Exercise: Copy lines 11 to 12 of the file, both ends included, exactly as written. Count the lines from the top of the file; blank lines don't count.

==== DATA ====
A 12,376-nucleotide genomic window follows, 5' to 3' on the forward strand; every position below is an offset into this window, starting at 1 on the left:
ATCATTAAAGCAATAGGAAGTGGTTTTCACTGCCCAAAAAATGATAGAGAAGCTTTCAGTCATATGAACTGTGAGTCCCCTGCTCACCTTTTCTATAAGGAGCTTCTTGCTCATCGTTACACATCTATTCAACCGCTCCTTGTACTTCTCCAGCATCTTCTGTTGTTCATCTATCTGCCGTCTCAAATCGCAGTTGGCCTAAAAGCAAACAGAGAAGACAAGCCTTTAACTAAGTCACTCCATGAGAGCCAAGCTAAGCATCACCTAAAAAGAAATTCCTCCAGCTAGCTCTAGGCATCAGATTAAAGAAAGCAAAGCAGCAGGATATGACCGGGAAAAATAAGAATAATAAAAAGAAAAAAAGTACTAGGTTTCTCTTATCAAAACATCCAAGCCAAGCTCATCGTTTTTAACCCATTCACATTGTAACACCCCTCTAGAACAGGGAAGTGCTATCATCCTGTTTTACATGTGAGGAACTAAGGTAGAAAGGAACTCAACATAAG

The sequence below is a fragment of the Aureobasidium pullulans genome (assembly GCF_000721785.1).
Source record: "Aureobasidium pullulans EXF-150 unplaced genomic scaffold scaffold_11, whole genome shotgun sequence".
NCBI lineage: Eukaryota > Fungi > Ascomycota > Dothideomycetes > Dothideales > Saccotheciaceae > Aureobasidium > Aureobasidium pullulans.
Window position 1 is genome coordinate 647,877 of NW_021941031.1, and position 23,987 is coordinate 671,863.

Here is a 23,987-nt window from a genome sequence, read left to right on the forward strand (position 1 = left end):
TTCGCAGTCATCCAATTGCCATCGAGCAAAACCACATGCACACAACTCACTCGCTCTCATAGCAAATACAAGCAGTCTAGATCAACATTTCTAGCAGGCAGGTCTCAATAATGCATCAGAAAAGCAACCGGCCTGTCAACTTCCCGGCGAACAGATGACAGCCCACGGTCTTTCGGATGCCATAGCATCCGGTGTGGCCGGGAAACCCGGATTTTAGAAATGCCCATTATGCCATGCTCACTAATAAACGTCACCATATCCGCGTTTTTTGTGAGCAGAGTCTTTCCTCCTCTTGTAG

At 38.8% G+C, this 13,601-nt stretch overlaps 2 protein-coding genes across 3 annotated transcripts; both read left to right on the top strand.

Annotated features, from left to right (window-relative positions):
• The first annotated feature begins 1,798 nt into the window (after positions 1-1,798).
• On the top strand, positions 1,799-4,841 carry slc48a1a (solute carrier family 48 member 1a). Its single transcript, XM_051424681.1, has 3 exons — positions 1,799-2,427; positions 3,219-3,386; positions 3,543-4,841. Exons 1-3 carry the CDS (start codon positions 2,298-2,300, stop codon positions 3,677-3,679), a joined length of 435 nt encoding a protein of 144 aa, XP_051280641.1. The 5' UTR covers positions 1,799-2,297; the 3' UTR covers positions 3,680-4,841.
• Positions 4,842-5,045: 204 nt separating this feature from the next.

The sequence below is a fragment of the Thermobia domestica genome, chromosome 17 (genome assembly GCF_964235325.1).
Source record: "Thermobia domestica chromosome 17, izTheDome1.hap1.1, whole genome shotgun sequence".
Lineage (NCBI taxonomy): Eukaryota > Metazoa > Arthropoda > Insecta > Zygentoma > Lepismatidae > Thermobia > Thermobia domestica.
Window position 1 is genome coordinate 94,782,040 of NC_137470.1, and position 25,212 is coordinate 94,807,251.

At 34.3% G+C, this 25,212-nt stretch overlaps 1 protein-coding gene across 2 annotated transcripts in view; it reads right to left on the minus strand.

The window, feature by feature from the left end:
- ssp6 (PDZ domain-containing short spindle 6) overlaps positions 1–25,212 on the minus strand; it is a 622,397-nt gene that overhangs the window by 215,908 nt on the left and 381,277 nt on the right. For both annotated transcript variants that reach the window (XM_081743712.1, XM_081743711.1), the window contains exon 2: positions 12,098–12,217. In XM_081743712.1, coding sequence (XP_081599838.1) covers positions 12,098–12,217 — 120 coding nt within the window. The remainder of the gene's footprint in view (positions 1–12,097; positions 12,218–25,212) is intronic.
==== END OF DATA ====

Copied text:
• The first annotated feature begins 1,798 nt into the window (after positions 1-1,798).
• On the top strand, positions 1,799-4,841 carry slc48a1a (solute carrier family 48 member 1a). Its single transcript, XM_051424681.1, has 3 exons — positions 1,799-2,427; positions 3,219-3,386; positions 3,543-4,841. Exons 1-3 carry the CDS (start codon positions 2,298-2,300, stop codon positions 3,677-3,679), a joined length of 435 nt encoding a protein of 144 aa, XP_051280641.1. The 5' UTR covers positions 1,799-2,297; the 3' UTR covers positions 3,680-4,841.